NASA has awarded nearly $100 million in additional funding to commercial space station partners that are developing low Earth orbit destinations.
With the International Space Station (ISS) set for retirement in 2030, NASA has Space Act Agreements with Blue Origin and Voyager Space to develop concepts for a new orbiting lab as part of the space agency's Commercial Low Earth Orbit Destinations (CLD) program. On. Jan. 5. NASA announced modifications to its existing agreements, including new technical milestones and reallocated funding.
"These new milestones will be of immense value to NASA and the partners, and will help ensure we have a smooth transition from the International Space Station to commercial destinations," Phil McAlister, director of commercial space at NASA, said in the statement from the space agency.
With the announcement, Blue Origin received an additional $42 million on top of its original $130 million award to develop the Orbital Reef space station concept, which involves Sierra Space, Boeing, Amazon and a number of other companies. The increase includes additional milestones for subsystem design reviews and technology maturation, as well as work on the station’s life support systems, including water filtration and atmospheric monitoring, according to the statement.
Voyager Space, which is developing the Starlab orbiting complex with Nanoracks,Lockheed Martin and Northrop Grumman, received an additional $57.5 million to its original $160 million award. The new funding will be used for various development milestones focused on operations, assembly, integration and testing, as well as a rendezvous and proximity operations demonstration.
"The milestones target key technology and risk reduction areas of our partners’ designs," McAlister said in the statement. "The milestones also include additional hardware testing which is critically important to any spaceflight development effort. In addition, each new milestone will be an opportunity for NASA to gain further insight into our partners’ progress and technical designs."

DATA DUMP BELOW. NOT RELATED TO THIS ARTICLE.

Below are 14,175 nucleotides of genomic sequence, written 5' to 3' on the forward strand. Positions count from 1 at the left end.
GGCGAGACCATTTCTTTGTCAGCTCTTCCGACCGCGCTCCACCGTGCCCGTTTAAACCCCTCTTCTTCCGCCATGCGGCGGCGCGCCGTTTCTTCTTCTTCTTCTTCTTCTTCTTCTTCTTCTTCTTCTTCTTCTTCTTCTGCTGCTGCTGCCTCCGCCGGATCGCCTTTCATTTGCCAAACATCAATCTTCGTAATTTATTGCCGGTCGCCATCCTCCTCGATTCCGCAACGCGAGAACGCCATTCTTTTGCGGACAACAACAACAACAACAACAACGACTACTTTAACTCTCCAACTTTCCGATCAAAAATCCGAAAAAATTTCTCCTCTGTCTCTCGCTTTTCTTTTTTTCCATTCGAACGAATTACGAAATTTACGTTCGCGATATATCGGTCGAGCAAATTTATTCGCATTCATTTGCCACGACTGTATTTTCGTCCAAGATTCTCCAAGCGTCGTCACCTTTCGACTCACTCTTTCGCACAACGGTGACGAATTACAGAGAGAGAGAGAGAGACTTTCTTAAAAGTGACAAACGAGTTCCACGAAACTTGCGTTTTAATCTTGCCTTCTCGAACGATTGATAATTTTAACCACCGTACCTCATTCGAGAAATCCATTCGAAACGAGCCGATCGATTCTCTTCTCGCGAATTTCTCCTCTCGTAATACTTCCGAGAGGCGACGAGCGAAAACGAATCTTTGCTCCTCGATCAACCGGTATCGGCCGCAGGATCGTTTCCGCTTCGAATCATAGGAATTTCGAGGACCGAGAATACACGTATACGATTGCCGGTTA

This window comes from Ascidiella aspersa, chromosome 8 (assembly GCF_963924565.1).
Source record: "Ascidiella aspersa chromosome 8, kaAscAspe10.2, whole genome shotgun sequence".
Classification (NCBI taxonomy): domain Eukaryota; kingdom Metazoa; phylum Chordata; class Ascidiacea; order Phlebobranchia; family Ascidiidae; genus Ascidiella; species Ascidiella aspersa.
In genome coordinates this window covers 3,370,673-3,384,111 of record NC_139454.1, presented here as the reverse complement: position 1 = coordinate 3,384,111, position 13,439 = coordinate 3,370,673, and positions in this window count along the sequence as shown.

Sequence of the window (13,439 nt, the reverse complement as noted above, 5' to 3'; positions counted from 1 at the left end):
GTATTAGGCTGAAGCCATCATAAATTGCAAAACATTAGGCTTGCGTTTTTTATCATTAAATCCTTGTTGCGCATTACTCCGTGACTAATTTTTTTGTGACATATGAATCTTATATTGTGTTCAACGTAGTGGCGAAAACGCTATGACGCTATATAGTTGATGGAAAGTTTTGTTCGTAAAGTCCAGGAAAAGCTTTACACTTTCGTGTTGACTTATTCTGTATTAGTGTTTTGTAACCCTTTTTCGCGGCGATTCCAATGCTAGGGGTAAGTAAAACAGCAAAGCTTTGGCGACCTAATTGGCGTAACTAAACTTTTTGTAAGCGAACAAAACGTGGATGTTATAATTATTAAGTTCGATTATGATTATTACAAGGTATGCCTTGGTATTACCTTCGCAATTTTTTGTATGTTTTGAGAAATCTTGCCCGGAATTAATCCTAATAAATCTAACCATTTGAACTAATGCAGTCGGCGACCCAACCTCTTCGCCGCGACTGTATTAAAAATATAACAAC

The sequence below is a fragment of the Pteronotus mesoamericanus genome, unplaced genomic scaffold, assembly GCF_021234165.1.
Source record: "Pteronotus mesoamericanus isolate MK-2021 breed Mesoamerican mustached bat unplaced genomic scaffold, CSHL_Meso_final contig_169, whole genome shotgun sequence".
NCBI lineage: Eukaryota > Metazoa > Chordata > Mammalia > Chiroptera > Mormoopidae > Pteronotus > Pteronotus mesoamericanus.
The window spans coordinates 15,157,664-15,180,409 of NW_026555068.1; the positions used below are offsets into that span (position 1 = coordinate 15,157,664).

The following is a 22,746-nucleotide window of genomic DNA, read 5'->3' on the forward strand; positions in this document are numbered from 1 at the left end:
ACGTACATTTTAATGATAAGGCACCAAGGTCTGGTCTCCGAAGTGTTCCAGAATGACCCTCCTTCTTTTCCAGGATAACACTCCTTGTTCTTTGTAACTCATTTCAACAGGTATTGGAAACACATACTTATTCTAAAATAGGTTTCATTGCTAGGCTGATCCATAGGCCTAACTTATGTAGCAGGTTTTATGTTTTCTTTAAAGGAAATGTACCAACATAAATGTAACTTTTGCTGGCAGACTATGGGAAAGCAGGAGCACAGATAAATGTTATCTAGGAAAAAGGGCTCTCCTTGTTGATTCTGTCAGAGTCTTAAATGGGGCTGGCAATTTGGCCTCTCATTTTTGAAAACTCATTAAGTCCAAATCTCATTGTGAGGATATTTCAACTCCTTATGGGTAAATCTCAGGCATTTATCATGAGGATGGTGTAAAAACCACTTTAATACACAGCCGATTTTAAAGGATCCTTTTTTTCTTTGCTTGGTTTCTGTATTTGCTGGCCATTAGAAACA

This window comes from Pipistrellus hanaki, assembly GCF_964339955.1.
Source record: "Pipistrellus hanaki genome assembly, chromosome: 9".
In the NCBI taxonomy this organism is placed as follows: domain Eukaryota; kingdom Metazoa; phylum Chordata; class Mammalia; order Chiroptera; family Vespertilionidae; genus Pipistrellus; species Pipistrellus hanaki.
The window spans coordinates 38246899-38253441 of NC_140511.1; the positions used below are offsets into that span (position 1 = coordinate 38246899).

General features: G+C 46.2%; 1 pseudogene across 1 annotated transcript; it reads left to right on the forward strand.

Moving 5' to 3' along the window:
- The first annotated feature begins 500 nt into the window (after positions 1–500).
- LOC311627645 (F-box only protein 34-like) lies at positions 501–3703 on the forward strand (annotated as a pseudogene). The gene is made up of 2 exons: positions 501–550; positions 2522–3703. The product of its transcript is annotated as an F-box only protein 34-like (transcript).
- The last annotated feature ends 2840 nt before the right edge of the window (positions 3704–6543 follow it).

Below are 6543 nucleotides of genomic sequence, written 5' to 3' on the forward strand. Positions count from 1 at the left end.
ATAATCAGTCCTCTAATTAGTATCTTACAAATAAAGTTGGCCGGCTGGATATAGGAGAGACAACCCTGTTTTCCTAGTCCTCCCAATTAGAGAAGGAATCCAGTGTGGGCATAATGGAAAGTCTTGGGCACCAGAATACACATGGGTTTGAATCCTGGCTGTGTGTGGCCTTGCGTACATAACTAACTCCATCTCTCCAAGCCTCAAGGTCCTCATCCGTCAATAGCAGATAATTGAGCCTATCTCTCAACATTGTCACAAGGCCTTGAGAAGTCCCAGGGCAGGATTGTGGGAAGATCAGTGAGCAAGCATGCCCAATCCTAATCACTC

The additional funding provided to Voyager Space will also be used to upgrade Northrop Grumman's Cygnus cargo spacecraft following the new partnership forged between the two companies. Previously, Northrop Grumman had a separate Space Act Agreement with NASA to build their own space station, but the company announced that it would instead work with Voyager Space and provide its Cygnus spacecraft to transport cargo to Starlab.
As a result of that partnership, Northrop Grumman withdrew from its agreement with NASA and the space agency transferred the remaining funding that was previously allocated to Northrop Grumman, along with other program funding (for a combined total of $99.5 million), to Blue Origin and Voyager Space. Part of the reallocated funds will now be used to upgrade the Cygnus cargo spacecraft to enable it to dock directly with Starlab, according to the statement.
NASA has partnered with multiple companies to design and develop commercial space station concepts in hopes to begin operations later this decade — before the ISS is retired in 2030 — and further support training, research and testing in low Earth orbit.
"We continue to see an immense amount of dedication from our partners," Angela Hart, manager of NASA's Commercial Low Earth Orbit Development Program, said in the statement. "The agency is committed to continuing to work with industry [partners] with the goal [of] having one or more stations in orbit to ensure competition, lower costs, and meet the demand of NASA and other customers."
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Samantha Mathewson joined Space.com as an intern in the summer of 2016. She received a B.A. in Journalism and Environmental Science at the University of New Haven, in Connecticut. Previously, her work has been published in Nature World News. When not writing or reading about science, Samantha enjoys traveling to new places and taking photos! You can follow her on Twitter @Sam_Ashley13.
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